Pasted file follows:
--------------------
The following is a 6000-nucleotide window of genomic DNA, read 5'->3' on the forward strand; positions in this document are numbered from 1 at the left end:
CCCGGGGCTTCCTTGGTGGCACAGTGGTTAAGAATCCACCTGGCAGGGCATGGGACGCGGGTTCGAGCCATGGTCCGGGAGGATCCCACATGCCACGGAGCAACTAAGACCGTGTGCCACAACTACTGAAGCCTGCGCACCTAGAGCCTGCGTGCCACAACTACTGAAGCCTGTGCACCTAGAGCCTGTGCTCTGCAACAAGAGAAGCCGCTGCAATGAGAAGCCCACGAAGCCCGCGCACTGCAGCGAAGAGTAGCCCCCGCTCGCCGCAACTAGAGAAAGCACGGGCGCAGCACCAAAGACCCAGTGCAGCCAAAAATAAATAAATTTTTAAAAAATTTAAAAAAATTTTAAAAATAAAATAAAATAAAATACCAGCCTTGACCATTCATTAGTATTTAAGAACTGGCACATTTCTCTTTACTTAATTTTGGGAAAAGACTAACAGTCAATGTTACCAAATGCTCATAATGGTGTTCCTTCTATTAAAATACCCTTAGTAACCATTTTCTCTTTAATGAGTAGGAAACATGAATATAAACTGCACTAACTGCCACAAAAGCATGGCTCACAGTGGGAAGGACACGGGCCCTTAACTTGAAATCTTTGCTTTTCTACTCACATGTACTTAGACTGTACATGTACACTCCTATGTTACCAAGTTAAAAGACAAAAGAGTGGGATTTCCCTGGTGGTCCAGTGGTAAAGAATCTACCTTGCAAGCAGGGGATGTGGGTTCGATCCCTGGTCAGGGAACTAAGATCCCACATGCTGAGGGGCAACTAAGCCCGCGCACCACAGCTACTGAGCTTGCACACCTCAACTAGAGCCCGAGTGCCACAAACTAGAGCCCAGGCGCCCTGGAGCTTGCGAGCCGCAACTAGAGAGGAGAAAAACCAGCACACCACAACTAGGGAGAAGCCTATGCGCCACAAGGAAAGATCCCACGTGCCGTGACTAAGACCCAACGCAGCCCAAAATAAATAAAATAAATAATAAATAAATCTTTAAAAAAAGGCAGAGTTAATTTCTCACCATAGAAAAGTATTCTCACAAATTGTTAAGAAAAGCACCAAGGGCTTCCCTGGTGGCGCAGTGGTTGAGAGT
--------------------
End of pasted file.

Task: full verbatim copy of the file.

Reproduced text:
The following is a 6000-nucleotide window of genomic DNA, read 5'->3' on the forward strand; positions in this document are numbered from 1 at the left end:
CCCGGGGCTTCCTTGGTGGCACAGTGGTTAAGAATCCACCTGGCAGGGCATGGGACGCGGGTTCGAGCCATGGTCCGGGAGGATCCCACATGCCACGGAGCAACTAAGACCGTGTGCCACAACTACTGAAGCCTGCGCACCTAGAGCCTGCGTGCCACAACTACTGAAGCCTGTGCACCTAGAGCCTGTGCTCTGCAACAAGAGAAGCCGCTGCAATGAGAAGCCCACGAAGCCCGCGCACTGCAGCGAAGAGTAGCCCCCGCTCGCCGCAACTAGAGAAAGCACGGGCGCAGCACCAAAGACCCAGTGCAGCCAAAAATAAATAAATTTTTAAAAAATTTAAAAAAATTTTAAAAATAAAATAAAATAAAATACCAGCCTTGACCATTCATTAGTATTTAAGAACTGGCACATTTCTCTTTACTTAATTTTGGGAAAAGACTAACAGTCAATGTTACCAAATGCTCATAATGGTGTTCCTTCTATTAAAATACCCTTAGTAACCATTTTCTCTTTAATGAGTAGGAAACATGAATATAAACTGCACTAACTGCCACAAAAGCATGGCTCACAGTGGGAAGGACACGGGCCCTTAACTTGAAATCTTTGCTTTTCTACTCACATGTACTTAGACTGTACATGTACACTCCTATGTTACCAAGTTAAAAGACAAAAGAGTGGGATTTCCCTGGTGGTCCAGTGGTAAAGAATCTACCTTGCAAGCAGGGGATGTGGGTTCGATCCCTGGTCAGGGAACTAAGATCCCACATGCTGAGGGGCAACTAAGCCCGCGCACCACAGCTACTGAGCTTGCACACCTCAACTAGAGCCCGAGTGCCACAAACTAGAGCCCAGGCGCCCTGGAGCTTGCGAGCCGCAACTAGAGAGGAGAAAAACCAGCACACCACAACTAGGGAGAAGCCTATGCGCCACAAGGAAAGATCCCACGTGCCGTGACTAAGACCCAACGCAGCCCAAAATAAATAAAATAAATAATAAATAAATCTTTAAAAAAAGGCAGAGTTAATTTCTCACCATAGAAAAGTATTCTCACAAATTGTTAAGAAAAGCACCAAGGGCTTCCCTGGTGGCGCAGTGGTTGAGAGT